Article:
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Life Lessons

Dexter Van Zile

The Sound of Music includes a scene in which the Baroness Schraeder character explains to her friend Max Detweiler how she plans to avoid the chores of motherhood after marrying Capt. von Trapp, a widower with seven children. When Detweiler doubts Schraeder’s ability to raise a family, the Baroness asks pointedly, “Darling, haven’t you ever heard of a delightful little thing called boarding school?”  

Thus Schraeder vocalizes the myth that boarding schools are convenient places to send children when they become inconveniences. The reality is that parents send their children away to boarding school because they believe that it’s the right thing to do.  

Sarah C. Kendrick, director of admission and financial aid at Le Mans Academy, a Catholic boarding school for boys in grades five through nine located in Rolling Prairie, Ind., says parents who choose to send their children to boarding schools do so out of a sense of duty and responsibility to their children, not to get the kids out of the house. “I would say that our parents are sending their kids here because they want them to have better opportunities,” she says.  

Providing those opportunities, however, comes with a price: the absence of your offspring. Baroness Schraeder notwithstanding, most parents enjoy the company of their children and relish the opportunity to watch them grow up. The notion of children living away from home during their teen years can be harrowing, even for parents committed to sending them to boarding schools. For example, when Karyn and Dieter Herterich sent their son, Morgan, away to Christ School in Arden, N.C., which was founded by Episcopal missionaries in 1900, they instinctively knew it would change the family dynamic, even if the school was only an hour’s drive away from their home in Blowing Rock, N.C. “When we gave him up in the ninth grade, we knew that we were giving him up forever,” says Karyn Herterich.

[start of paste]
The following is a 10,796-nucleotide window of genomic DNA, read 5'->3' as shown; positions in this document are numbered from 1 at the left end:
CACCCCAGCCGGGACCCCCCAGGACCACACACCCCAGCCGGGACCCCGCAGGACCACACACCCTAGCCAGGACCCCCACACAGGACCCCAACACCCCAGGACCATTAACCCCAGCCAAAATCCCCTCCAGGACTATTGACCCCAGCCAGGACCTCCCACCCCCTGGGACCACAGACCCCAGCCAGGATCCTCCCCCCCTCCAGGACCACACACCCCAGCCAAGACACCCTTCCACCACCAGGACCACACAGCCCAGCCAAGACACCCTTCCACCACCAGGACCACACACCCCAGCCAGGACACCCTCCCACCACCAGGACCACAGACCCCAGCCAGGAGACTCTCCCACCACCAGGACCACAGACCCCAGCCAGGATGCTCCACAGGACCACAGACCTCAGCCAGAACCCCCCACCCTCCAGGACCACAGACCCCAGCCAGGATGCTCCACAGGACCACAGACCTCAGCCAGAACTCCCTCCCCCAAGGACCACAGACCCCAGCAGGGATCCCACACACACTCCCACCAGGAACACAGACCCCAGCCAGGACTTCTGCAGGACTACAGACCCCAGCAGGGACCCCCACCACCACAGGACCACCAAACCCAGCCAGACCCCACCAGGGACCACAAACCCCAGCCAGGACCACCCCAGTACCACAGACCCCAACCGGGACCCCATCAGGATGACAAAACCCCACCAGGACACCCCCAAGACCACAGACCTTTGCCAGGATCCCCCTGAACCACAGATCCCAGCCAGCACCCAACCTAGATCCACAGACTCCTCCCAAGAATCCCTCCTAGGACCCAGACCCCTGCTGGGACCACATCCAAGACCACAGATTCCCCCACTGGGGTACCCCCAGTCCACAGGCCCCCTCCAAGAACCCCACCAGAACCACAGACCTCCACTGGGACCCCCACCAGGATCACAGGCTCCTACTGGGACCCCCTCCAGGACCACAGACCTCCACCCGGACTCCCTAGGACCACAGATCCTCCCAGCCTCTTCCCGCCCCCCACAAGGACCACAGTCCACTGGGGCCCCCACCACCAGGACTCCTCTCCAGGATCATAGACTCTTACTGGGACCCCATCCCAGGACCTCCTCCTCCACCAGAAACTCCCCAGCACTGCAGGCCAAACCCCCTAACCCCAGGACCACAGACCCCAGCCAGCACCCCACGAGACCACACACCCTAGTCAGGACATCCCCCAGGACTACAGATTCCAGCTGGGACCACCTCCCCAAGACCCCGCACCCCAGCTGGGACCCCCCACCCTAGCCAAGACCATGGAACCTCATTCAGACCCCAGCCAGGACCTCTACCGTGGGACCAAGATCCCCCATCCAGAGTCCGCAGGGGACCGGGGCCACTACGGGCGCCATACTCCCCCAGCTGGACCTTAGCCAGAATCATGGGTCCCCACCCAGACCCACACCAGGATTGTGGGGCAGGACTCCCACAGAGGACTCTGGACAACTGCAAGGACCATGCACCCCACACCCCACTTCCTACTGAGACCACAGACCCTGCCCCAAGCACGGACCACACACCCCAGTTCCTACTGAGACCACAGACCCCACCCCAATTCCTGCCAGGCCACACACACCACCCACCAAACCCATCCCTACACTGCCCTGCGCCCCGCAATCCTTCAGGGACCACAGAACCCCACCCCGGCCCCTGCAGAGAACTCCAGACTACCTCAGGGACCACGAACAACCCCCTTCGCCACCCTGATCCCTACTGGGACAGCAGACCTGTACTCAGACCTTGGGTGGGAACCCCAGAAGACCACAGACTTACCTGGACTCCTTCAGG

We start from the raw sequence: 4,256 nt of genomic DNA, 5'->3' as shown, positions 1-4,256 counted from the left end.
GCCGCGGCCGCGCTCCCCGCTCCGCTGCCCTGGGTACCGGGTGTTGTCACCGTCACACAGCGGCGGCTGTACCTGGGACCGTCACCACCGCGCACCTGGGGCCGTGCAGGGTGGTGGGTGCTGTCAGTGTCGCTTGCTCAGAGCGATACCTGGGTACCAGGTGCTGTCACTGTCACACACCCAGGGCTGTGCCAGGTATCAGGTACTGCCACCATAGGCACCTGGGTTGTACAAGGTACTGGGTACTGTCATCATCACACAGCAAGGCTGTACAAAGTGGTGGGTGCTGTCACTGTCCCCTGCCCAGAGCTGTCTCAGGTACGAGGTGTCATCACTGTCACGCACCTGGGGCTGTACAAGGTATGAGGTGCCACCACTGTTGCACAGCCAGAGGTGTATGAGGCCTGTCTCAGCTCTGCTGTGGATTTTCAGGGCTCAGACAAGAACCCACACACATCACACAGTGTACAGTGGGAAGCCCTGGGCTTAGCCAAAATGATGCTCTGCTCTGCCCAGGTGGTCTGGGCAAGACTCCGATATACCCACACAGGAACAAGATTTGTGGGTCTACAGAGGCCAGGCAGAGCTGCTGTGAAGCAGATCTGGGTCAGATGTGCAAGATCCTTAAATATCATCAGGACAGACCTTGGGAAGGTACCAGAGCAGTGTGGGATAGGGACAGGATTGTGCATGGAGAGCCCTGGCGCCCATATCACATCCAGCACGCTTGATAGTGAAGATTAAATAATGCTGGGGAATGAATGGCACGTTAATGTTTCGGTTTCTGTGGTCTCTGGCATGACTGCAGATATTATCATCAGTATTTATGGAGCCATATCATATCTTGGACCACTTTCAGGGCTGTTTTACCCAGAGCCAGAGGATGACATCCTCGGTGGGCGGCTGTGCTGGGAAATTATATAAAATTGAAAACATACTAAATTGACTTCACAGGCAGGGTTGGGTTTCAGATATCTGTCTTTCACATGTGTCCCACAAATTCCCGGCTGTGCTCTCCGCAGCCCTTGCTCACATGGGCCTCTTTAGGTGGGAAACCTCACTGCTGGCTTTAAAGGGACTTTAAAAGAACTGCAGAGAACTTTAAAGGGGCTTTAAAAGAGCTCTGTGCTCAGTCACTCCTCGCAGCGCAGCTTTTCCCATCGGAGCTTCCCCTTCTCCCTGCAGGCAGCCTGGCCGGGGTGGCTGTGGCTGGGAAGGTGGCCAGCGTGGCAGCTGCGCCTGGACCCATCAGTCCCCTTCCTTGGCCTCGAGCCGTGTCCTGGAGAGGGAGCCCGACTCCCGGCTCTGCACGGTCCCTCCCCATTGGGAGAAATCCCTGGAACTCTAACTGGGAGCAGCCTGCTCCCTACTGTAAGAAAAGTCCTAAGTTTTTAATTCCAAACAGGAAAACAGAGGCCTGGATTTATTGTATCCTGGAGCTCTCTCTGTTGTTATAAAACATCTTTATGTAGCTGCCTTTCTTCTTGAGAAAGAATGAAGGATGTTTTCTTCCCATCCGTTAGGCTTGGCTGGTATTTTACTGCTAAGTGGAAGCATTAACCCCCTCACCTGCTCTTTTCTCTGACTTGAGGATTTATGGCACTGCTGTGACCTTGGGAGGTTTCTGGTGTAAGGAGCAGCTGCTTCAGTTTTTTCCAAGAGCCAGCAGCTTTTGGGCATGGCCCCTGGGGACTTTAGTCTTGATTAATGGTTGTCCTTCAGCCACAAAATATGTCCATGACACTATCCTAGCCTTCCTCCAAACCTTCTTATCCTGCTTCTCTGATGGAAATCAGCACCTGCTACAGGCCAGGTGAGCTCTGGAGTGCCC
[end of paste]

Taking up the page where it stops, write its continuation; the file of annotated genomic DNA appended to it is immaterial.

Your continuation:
While phone calls and e-mails help to bridge the distance, John Dey, an entrepreneur from Klamath Falls, Ore., routinely traveled with his wife, Nancy, to see his son and two daughters when they attended the Webb Schools in Claremont, Calif. “It’s like that for any parents who care about their children,” says John Dey. “You’re not going to be spending time with them; you’re going to be gone during a critical time of their lives. We made up for that by traveling to the school.”  

Given the emotional toll and the financial investment of boarding school (tuition alone can run up to $30,000 a year), parents have every reason to wonder if it represents the best option for their children. A well-run boarding school—one with a dedicated staff, a rigorous academic program, and an abundance of extracurricular activities beyond the varsity sports teams—has its obvious upsides, but not every child is capable of taking advantage of the benefits.